One October afternoon, I turned too quickly and clumsily knocked that little tree to the floor.  As I recovered it and let out a sigh of relief that nothing had broken, I realized I could delay no longer.  Putting the tree down, I picked up the phone….and made the appointment that had been avoided for too long.

When my surgeon had called yesterday to relay the results that there was no cancer in my sentinel node, there was a real reason to rejoice.  When she detailed my pathology report, she told me that if I had waited just five months more to act, the outcome might have been very different.

Just as my friend, listening to this story unwind in my kitchen, reminded me that people cared and were willing to sustain me with confections and comforting casseroles, prayers and cards, tears and coconut cream pie…that little tree had led me to keep the promise I had neglected.  A promise that could not save Laura, but surely delivered me.

After my acquaintance had bundled up and headed back out into the cold of the night and snow, I sat by the sparkling full size tree in my living room.  I thought of all the family and friends, near and afar, who are woven into the tapestry of my life; each thread, each strand so easily taken for granted, yet each one so integral to the structure of who and why I am.  I am resolved to repay each for the gift of their kindness, their joy, their shared sorrow, their unflagging support ….  measure for measure, now, and for all time.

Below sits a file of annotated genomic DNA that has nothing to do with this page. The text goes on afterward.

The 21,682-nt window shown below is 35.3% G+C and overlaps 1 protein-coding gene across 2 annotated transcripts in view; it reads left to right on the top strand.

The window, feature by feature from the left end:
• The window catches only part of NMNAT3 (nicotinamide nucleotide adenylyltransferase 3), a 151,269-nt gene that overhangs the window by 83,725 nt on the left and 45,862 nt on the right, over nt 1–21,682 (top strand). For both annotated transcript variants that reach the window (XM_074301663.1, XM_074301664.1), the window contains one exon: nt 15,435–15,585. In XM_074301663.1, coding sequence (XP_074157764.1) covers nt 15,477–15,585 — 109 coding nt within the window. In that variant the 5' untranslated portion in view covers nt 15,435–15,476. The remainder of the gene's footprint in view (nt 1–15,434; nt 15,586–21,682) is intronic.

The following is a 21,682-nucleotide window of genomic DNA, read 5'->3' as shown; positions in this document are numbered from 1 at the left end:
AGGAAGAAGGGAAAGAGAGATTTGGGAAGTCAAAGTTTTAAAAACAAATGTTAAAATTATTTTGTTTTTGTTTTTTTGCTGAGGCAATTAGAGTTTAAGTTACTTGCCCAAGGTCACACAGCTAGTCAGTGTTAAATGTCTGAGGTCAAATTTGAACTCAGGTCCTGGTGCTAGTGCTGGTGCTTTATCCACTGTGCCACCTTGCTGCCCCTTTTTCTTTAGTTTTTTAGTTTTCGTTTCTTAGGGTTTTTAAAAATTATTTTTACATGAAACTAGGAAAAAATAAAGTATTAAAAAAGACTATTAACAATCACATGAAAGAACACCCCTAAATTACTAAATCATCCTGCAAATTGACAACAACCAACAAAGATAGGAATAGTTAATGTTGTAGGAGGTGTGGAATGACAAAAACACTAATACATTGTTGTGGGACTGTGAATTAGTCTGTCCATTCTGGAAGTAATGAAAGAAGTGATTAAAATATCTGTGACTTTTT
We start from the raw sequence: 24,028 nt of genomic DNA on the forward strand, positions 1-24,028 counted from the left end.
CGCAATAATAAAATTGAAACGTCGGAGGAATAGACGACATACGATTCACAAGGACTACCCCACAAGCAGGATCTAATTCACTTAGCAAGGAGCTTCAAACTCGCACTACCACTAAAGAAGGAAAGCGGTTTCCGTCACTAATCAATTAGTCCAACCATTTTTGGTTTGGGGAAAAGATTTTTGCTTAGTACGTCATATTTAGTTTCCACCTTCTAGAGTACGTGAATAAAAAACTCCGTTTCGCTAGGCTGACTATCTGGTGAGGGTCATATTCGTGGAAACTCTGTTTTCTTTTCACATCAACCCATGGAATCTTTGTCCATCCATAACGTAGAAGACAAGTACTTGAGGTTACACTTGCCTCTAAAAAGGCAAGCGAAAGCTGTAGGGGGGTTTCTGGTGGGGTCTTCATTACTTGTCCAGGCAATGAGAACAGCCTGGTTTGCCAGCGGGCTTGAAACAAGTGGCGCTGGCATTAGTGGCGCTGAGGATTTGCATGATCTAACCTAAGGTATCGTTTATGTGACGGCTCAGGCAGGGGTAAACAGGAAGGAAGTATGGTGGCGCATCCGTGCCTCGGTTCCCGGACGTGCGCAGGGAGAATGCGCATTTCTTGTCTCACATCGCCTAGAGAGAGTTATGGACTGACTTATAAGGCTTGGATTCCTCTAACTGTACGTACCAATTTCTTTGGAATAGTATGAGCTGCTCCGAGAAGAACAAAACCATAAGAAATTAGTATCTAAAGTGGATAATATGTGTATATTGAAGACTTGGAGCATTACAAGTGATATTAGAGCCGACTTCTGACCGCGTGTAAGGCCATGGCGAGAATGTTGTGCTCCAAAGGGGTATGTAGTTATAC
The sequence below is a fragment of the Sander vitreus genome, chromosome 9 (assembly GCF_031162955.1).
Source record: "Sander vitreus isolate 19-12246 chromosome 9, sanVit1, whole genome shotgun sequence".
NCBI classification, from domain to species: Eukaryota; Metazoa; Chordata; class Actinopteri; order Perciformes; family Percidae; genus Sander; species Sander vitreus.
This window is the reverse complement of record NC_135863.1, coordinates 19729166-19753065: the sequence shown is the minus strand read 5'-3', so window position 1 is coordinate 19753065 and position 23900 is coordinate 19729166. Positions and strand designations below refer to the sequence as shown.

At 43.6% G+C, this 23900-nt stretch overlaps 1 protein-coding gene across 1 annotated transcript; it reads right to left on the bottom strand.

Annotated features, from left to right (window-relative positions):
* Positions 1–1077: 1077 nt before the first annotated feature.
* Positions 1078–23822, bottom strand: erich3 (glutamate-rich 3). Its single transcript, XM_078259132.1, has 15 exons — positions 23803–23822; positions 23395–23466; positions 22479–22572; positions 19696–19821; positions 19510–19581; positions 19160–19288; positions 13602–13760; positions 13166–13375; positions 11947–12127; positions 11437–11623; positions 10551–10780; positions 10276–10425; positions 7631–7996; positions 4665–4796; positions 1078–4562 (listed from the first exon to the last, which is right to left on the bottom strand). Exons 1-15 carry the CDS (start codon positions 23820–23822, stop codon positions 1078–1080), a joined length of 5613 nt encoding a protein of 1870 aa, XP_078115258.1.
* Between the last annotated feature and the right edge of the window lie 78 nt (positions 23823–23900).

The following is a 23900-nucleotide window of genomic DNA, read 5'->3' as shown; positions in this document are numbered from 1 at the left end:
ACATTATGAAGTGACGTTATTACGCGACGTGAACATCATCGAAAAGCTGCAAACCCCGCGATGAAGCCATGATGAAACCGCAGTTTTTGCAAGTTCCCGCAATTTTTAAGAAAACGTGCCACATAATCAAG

2 thoughts on “Silver and Gold

  1. What a beautiful and touching story. Thank you for sharing it. I taught middle school for 26 years, and can see that story clearly, with all of the powerful, yet fragile relationships we weave into our lives over the years while teaching. Thank you for sharing your good news. I share in your elation and the huge sighs of relief and thankfulness you must be feeling. Remember to breathe and to feel the love surrounding you in every moment. WG